Rioting Arrests Drop in France After Teenager’s Funeral  

Rioting in France to protest the police shooting death of an Arab teenager, diminished Saturday night following the youth’s funeral earlier in the day.

The government deployed about 45,000 police onto the streets to try to control unrest after the funeral of Nahel, a 17-year-old with Algerian and Moroccan parents, who was shot during a traffic stop Tuesday in the Paris suburb of Nanterre.

In five nights of protests, rioters have torched cars and looted stores, while also targeting town halls, police stations and schools — buildings that represent the French state. The French interior ministry said 719 people were arrested Saturday night, fewer than the 1,311 the previous night and 875 on Thursday night.

“Forty-five thousand police officers and thousands of firefighters have been mobilized to enforce order. Their action … made for a quieter night,” the ministry said on Twitter.

The biggest flashpoint overnight was in Marseille, where police fired tear gas and fought street battles with youths around the city center late into the night.

In Paris, security forces lined the city’s famous Champs Elysees Avenue after a call on social media to gather there. Shop facades were boarded up to prevent potential damage.

On Sunday morning, Vincent Jeanbrun, the mayor of L’Hay-les-Roses, in suburban Paris, said his wife and one of his children were injured when they tried to flee their home after protesters rammed a car into his house and set the vehicle on fire. The mayor was not home at the time of the incident.

An officer has acknowledged firing the lethal shot that killed Nahel, a prosecutor says, telling investigators he wanted to prevent a police chase, fearing he or another person would be hurt. The officer involved is under investigation for voluntary homicide.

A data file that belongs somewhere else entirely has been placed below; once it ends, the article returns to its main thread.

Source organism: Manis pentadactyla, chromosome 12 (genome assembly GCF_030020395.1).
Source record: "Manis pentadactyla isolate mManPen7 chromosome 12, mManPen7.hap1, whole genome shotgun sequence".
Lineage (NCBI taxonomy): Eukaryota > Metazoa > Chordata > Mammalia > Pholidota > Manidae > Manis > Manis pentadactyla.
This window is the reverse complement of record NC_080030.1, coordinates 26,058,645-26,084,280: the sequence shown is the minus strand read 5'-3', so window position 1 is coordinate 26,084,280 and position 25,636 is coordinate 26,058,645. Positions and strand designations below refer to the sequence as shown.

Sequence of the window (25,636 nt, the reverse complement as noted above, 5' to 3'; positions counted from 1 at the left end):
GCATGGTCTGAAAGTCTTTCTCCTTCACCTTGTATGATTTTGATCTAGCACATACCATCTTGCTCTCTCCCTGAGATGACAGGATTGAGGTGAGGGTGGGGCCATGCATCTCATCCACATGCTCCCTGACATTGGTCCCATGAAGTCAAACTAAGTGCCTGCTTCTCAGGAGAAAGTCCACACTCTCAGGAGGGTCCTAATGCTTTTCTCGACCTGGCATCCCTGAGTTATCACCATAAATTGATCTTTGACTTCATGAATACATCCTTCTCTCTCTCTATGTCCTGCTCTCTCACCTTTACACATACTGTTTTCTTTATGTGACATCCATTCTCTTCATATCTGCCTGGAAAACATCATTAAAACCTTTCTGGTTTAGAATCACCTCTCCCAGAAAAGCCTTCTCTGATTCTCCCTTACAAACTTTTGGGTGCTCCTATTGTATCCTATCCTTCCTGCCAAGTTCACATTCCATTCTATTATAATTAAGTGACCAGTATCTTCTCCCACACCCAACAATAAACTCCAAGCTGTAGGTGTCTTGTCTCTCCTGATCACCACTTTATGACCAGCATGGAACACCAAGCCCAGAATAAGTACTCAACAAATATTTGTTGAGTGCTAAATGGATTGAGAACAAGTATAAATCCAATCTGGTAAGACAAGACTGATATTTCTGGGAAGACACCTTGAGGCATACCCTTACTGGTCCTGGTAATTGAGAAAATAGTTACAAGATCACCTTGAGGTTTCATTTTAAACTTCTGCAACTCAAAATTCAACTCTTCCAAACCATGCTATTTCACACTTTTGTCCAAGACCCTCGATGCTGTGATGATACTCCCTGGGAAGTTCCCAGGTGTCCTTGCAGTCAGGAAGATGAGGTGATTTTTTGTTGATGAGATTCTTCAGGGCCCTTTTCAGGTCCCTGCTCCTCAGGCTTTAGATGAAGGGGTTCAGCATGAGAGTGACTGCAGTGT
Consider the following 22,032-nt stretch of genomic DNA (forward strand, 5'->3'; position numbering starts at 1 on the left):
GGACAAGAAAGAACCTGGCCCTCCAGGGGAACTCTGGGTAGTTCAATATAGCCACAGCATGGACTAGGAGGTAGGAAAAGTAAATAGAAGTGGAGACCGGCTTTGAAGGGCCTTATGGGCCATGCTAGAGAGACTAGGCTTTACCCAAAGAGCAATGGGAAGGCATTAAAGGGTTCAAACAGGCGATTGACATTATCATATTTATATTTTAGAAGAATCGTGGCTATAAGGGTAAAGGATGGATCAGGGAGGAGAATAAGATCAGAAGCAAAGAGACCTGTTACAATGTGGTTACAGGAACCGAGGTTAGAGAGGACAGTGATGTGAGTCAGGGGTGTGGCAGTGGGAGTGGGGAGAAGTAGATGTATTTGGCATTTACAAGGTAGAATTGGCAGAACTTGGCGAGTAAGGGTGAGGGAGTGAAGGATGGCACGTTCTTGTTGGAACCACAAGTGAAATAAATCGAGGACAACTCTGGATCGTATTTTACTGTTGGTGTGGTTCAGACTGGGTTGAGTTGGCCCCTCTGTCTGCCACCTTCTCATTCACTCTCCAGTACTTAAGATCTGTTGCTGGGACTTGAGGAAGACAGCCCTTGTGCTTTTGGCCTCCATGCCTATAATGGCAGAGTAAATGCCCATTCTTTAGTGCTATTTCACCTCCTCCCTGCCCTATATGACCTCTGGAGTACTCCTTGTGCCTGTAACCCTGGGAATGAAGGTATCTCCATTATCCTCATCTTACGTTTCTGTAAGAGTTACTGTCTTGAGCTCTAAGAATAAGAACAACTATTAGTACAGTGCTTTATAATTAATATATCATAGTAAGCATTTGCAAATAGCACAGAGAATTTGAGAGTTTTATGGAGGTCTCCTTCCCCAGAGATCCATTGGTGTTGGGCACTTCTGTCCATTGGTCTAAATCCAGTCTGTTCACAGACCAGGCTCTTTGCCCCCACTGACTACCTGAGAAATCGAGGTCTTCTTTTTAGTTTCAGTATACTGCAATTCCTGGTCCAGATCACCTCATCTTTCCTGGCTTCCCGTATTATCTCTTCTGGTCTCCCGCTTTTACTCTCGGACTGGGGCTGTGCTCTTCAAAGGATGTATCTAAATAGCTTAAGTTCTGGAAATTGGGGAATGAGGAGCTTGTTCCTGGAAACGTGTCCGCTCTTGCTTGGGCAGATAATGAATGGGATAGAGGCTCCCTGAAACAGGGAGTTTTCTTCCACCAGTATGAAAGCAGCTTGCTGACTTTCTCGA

The officer has extended an apology to the victim’s family. Nahel’s mother told France 5 television when the police officer “saw a little Arab-looking kid; he wanted to take his life.”

Rights groups and people living within the low-income, racially mixed suburbs that ring major cities in France have long complained about police violence and systemic racism inside law enforcement agencies.

The United Nations’ human rights office said the unrest was a chance for France “to address deep issues of racism in law enforcement.”

“It’s just this deeply entrenched, really colonial mindset,” Crystal Fleming, a professor of sociology and Africana studies at New York’s Stony Brook University, told France 24 television, “that prevents French authorities from admitting that racism … is rooted in France’s history of colonization.”

French President Emmanuel Macron has been steadfast in his denial that systemic racism exists in France.

Macron postponed a planned state visit to Germany that was due to have begun Sunday. Instead, he planned to meet with his ministers Sunday evening to review the volatile situation.

Some material in this report came from Reuters.